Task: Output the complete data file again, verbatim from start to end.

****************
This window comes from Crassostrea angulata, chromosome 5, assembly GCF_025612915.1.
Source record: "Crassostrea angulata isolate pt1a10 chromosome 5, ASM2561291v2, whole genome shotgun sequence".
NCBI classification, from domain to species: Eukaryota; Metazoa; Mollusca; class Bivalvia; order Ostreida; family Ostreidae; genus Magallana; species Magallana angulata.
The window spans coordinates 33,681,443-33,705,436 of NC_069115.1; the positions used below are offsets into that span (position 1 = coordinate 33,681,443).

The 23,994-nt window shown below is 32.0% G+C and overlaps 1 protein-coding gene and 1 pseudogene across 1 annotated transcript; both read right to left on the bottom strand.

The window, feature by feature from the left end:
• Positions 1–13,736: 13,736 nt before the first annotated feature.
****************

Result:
This window comes from Crassostrea angulata, chromosome 5, assembly GCF_025612915.1.
Source record: "Crassostrea angulata isolate pt1a10 chromosome 5, ASM2561291v2, whole genome shotgun sequence".
NCBI classification, from domain to species: Eukaryota; Metazoa; Mollusca; class Bivalvia; order Ostreida; family Ostreidae; genus Magallana; species Magallana angulata.
The window spans coordinates 33,681,443-33,705,436 of NC_069115.1; the positions used below are offsets into that span (position 1 = coordinate 33,681,443).

The 23,994-nt window shown below is 32.0% G+C and overlaps 1 protein-coding gene and 1 pseudogene across 1 annotated transcript; both read right to left on the bottom strand.

The window, feature by feature from the left end:
• Positions 1–13,736: 13,736 nt before the first annotated feature.